The BP (LSE: BP) share price has risen by 25% over the last year. Despite this strong run, I think the shares still look reasonably priced. Seen against a backdrop of lower costs and a stable oil market, I think this business could be good choice for high-yield investors.
Will it be different this time?
Should oil companies continue to develop new resources to meet future demand? Or should they gradually shrink, returning more cash to shareholders in expectation of a lower-carbon future?
I suspect it will be a long time before global demand for oil falls significantly. But I think the oil companies are acknowledging this risk through a much tighter focus on costs than we saw historically.
BP chief executive Bob Dudley has reduced the group's breakeven point to $50 per barrel, and is targeting a breakeven price of $40 within five years. The group's unit production costs have fallen by 46% since 2013, showing how bloated and inefficient the whole oil sector had become.
This could be a cash cow
If this discipline is maintained, I believe BP could become a very attractive income stock. Broker consensus earnings forecasts for 2018 have risen by 20% over the last three months alone. The good news is that such upgrades tend to lag reality, so we could see more upgrades following the group's half-year results in July.
With a forecast yield of 5.2% and strong earnings growth, I see BP shares as an income buy.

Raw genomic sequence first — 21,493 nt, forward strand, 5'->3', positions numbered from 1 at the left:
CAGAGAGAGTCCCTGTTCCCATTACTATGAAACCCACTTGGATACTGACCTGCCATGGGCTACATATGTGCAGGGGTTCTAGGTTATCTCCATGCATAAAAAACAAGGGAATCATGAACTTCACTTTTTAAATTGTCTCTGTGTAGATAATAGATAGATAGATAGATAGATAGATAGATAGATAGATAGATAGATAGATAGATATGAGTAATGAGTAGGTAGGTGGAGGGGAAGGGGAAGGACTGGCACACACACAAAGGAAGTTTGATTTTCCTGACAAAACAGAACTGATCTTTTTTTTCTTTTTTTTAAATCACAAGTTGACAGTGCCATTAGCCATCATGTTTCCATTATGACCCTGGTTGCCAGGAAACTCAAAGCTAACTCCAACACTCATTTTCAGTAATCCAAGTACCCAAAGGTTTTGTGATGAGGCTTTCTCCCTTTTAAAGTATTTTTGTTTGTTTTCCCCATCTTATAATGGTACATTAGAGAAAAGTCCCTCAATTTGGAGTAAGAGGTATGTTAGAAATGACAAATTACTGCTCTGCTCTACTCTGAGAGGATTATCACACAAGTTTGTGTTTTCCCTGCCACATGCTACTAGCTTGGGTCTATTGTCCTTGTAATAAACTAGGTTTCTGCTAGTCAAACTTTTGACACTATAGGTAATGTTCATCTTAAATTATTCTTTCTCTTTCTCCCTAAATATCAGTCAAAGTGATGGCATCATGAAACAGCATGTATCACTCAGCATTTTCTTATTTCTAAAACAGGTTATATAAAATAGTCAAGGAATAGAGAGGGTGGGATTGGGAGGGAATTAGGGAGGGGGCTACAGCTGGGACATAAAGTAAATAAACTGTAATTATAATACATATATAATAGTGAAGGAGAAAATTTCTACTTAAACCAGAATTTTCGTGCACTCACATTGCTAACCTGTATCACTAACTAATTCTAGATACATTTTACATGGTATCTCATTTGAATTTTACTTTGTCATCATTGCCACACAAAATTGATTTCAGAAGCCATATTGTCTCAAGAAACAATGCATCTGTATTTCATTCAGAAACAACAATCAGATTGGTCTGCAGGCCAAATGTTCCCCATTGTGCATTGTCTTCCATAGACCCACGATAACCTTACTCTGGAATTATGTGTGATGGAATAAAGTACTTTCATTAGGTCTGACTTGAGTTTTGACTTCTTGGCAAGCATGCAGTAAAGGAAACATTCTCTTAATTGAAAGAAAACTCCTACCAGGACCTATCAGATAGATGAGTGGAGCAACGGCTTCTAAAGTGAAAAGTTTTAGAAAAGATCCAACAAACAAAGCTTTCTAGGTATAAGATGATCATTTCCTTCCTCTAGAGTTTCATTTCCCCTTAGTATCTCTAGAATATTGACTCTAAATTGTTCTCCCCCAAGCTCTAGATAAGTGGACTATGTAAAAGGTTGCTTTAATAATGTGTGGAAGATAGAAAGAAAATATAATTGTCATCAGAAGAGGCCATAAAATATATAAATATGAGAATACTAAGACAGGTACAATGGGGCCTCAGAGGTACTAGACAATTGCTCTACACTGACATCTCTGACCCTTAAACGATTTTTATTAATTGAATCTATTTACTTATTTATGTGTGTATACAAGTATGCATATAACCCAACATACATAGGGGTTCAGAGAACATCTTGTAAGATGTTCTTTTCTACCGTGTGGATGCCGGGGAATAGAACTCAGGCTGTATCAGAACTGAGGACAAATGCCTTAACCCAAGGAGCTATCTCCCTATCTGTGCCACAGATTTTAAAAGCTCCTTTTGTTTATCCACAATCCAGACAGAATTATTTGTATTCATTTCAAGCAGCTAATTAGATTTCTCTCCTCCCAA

Coal and steel pays 8.3%
If you're willing to accept a little more risk in return for a higher yield, then you might want to consider FTSE 100 coal and steel group Evraz (LSE: EVR). This company's main operations are in Russia, Ukraine and the USA. It mines and manufactures a range of coal and steel products, mainly for the construction and railway sectors.
Like BP, Evraz has enjoyed a strong round of broker upgrades over the last year. Broker earnings forecasts for 2018 have risen from $0.32 per share in June 2017 to $1.05 per share today.
What could go wrong?
One risk is that four Russian shareholders control 62.7% of the shares. The largest of these is Chelsea Football Club owner Roman Abramovich, who was recently reported to have had problems renewing his UK visa.
Shareholders will hope that the group's London listing and substantial US operations will prevent it being targeted by US trade sanctions. But there's no certainty of this.
A second risk is that earnings are currently expected to fall by 35% in 2019. This isn't unique to Evraz. Forecasts for a lot of big mining companies show similar falls next year. Slowing growth is a potential concern, but I wouldn't take these forecasts too seriously. After all, broker earnings forecasts for the current year have risen by 200% over the last 12 months!
Buy, hold or sell?
I think it's fair to say that Evraz carries more risk than BP. But the group's cash generation is very strong, and I think its valuation reflects most of these potential pitfalls.
For 2018, the shares trade on 6.5 times forecast earnings with a prospective yield of 8.3%. Using next year's much lower forecasts as a guide, the shares trade on 10 times earnings with a forecast yield of 5.8%. Overall, I'd rate this stock as a speculative income buy.
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Roland Head has no position in any of the shares mentioned. The Motley Fool UK has no position in any of the shares mentioned. Views expressed on the companies mentioned in this article are those of the writer and therefore may differ from the official recommendations we make in our subscription services such as Share Advisor, Hidden Winners and Pro. Here at The Motley Fool we believe that considering a diverse range of insights makes us better investors.